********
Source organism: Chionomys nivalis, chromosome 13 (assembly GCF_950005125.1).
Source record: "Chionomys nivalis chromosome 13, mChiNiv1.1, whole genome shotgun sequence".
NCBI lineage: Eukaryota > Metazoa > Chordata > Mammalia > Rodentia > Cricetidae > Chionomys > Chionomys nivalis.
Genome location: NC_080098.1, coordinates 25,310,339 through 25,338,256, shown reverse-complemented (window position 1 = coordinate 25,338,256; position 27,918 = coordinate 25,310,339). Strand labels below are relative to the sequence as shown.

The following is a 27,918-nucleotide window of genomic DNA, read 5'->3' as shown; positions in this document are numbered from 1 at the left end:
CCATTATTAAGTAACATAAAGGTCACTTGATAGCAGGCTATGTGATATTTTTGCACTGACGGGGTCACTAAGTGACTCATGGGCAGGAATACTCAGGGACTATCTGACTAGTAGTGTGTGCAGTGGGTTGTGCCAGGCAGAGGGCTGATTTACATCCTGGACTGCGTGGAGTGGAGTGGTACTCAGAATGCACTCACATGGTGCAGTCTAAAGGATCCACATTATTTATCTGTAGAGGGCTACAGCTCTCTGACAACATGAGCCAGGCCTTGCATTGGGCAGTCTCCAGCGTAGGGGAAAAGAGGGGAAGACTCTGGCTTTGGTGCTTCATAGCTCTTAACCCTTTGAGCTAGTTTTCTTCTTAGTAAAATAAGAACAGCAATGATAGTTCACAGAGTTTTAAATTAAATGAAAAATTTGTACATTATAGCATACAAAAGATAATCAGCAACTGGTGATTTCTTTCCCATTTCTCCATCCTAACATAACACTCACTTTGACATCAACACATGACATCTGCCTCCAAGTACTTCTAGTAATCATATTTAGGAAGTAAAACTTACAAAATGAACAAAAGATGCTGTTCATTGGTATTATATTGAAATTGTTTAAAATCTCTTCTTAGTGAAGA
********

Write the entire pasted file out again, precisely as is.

Source organism: Chionomys nivalis, chromosome 13 (assembly GCF_950005125.1).
Source record: "Chionomys nivalis chromosome 13, mChiNiv1.1, whole genome shotgun sequence".
NCBI lineage: Eukaryota > Metazoa > Chordata > Mammalia > Rodentia > Cricetidae > Chionomys > Chionomys nivalis.
Genome location: NC_080098.1, coordinates 25,310,339 through 25,338,256, shown reverse-complemented (window position 1 = coordinate 25,338,256; position 27,918 = coordinate 25,310,339). Strand labels below are relative to the sequence as shown.

The following is a 27,918-nucleotide window of genomic DNA, read 5'->3' as shown; positions in this document are numbered from 1 at the left end:
CCATTATTAAGTAACATAAAGGTCACTTGATAGCAGGCTATGTGATATTTTTGCACTGACGGGGTCACTAAGTGACTCATGGGCAGGAATACTCAGGGACTATCTGACTAGTAGTGTGTGCAGTGGGTTGTGCCAGGCAGAGGGCTGATTTACATCCTGGACTGCGTGGAGTGGAGTGGTACTCAGAATGCACTCACATGGTGCAGTCTAAAGGATCCACATTATTTATCTGTAGAGGGCTACAGCTCTCTGACAACATGAGCCAGGCCTTGCATTGGGCAGTCTCCAGCGTAGGGGAAAAGAGGGGAAGACTCTGGCTTTGGTGCTTCATAGCTCTTAACCCTTTGAGCTAGTTTTCTTCTTAGTAAAATAAGAACAGCAATGATAGTTCACAGAGTTTTAAATTAAATGAAAAATTTGTACATTATAGCATACAAAAGATAATCAGCAACTGGTGATTTCTTTCCCATTTCTCCATCCTAACATAACACTCACTTTGACATCAACACATGACATCTGCCTCCAAGTACTTCTAGTAATCATATTTAGGAAGTAAAACTTACAAAATGAACAAAAGATGCTGTTCATTGGTATTATATTGAAATTGTTTAAAATCTCTTCTTAGTGAAGA